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This article was published 5/1/2014 (848 days ago), so information in it may no longer be current.
"We lurch from crisis to crisis, with superficial calms in between. But the crises are coming closer and could soon merge into a single, all-consuming crisis."
So warned Muhammad Shatah last month. Two weeks later Shatah, Lebanon's 62-year-old former finance minister and ambassador to Washington, was dead, killed along with seven others when a remote-controlled bomb punched a fireball into his passing car on Dec. 27.
Around the site of the blast in Beirut's central business district, and across other posh parts of Lebanon's capital, construction cranes loom amid a ceaseless racket of pile drivers. Such relentless industry testifies to Lebanon's resilience, despite the proximity of the blood bath across the Syrian border, barely an hour's drive from Beirut.
More than one million Syrians already have fled to safety here, and may now make up a quarter of Lebanon's population, previously four million. Syrians now man the building crews, and it's largely Syrian flight capital and war profits that keep housing prices high.
As Shatah suggested, however, and as his death underscored, the flimsy barriers that have spared this tiny country from a far greater deluge of woes grow weaker by the day. Papered over for two decades, the cracks from Lebanon's own brutal civil war of 1975 to 1990 have widened and spread.
Syria is partly the cause. As its popular uprising has descended into a vicious slugging match between increasingly chauvinistic sects, tensions have grown among Lebanon's own complex religious mix. Around a third of its people are Sunni Muslim, a third Shia and a third Christian.
Lebanon's Sunnis broadly share the rage of Syria's battered Sunni majority. Its Shias share the fears of the defiant minorities that form the core of support for Bashar Assad's regime. The regional rivalries that have made Syria a proxy war, chiefly between Shia Iran and arch-Sunni Saudi Arabia, also are reflected in Lebanon.
For three decades, Iran's Revolutionary Guard has nurtured and funded Hezbollah, Lebanon's powerful Shia party-cum-militia. Disciplined and ruthless, Hezbollah in effect has used Shia unity to gain hegemony over much of Lebanon's feeble state, and a veto over policy. Alarmed by military setbacks to Assad's regime earlier last year, the party belatedly plunged into Syria's fray. Its fighters have helped relieve Damascus, the Syrian capital, but at a painful cost: Perhaps 500 Hezbollah combatants have died in the fighting, independent analysts say, more than during the war it fought with Israel in 2006.
Politically fractious and geographically dispersed, Lebanon's Sunnis have no similarly dominant militia, and Syria's strife has sapped the influence of traditionally moderate Sunni leaders. With Lebanon's current government unable to control arms smuggling, radical Sunni gangs have proliferated, many with links to Syrian rebels.
Lebanon's Christians also remain split. Some back a Hezbollah-led, pro-Syrian political front known as March 8th. Others, along with much of Lebanon's diverse but militarily impotent political center, back the rival, pro-Western, Saudi-supported March 14th group, of which Shatah was a figurehead.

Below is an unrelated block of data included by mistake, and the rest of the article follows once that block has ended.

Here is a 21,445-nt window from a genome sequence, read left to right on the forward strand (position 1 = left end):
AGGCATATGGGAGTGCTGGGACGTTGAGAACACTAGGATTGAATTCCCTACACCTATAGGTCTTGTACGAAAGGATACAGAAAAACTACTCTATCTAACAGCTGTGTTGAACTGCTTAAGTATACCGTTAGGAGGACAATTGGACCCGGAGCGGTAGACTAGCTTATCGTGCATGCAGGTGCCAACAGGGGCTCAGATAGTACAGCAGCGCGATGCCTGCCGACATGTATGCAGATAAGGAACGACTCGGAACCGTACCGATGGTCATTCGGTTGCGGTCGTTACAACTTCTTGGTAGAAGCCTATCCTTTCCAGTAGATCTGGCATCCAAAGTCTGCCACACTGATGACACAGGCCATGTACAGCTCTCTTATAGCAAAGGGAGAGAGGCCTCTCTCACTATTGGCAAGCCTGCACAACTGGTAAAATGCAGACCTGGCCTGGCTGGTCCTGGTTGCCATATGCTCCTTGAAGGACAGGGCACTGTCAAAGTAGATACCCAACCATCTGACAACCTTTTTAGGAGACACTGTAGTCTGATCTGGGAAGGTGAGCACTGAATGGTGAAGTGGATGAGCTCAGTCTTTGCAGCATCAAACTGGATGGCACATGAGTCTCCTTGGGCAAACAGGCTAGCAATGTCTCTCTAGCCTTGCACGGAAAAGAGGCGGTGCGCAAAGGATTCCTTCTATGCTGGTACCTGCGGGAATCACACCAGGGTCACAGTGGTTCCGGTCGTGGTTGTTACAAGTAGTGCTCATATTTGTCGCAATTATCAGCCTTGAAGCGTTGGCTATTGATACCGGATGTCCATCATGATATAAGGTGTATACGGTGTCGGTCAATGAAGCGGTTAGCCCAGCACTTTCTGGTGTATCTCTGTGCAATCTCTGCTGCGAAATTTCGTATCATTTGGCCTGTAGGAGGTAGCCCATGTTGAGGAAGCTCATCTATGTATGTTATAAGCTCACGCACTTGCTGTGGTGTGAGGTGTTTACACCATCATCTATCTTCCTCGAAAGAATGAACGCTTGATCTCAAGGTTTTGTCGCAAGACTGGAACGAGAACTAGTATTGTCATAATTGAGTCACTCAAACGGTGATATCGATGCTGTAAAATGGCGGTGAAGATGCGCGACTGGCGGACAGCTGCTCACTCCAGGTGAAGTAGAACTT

For the first part of Syria's 33-month-long war, the stark polarization in Lebanon was contained within its shaky, nominally democratic politics, bound by rules that allot each sect a proportion of government posts and powers. Last March the elected prime minister, by tradition a Sunni, resigned in protest against Hezbollah obstruction. After much wrangling the almost-evenly split parliament designated a new prime minister, but so far hostility between the March 8th and March 14th groups has prevented him forming a cabinet, leaving his predecessor, Najib Mikati, to run a weakened caretaker government.
Lebanon's rivalries have begun leaking out of politics and into violence, however. In 2013, nearly 100 Lebanese died in bombings that targeted, variously and at a growing rate of frequency, mosques in the largely Sunni city of Tripoli, Shia-dominated suburbs of Beirut and, in November, Iran's embassy. Assassins struck down a senior Hezbollah official as well as Shatah, whose death follows a chain of killings that have shredded the March 14th leadership, starting with a bomb in February 2005 that killed the faction's founder, Rafik Hariri, who had served five stints as Lebanon's prime minister.
Sunni radical groups have claimed responsibility for the attacks on Hezbollah, but the Shia militia and its allies still pin the blame broadly on March 14th, the Sunnis' most popular movement. This group's supporters, while not excluding direct Syrian involvement, are increasingly open in charging Hezbollah with a campaign of terror against its foes. Mourners at Shatah's funeral chanted insults against Hezbollah, as one orator vowed to liberate Lebanon from "occupation by illegal arms," a reference to complaints that Hezbollah poses as a resistance force against Israel while in reality using its armed might to blackmail weaker political rivals.
So far held in check by shared memories of Lebanon's descent into civil war 38 years ago, such tensions may yet explode. A long-delayed trial of four fugitive Hezbollah men charged with killing Hariri is due to start in an international court at The Hague on Jan. 16, and, unless Lebanon's parliament, which has not met in months, chooses a new president by the spring, the country will enter a dangerous constitutional vacuum.
"We face having no legitimate government at a time of the greatest challenge to the Lebanese state," says Yezid Sayigh of the Carnegie Middle East Center, a Beirut-based think-tank. "What we have now can't be called a civil war, and it may not become one. But it is a shadow war."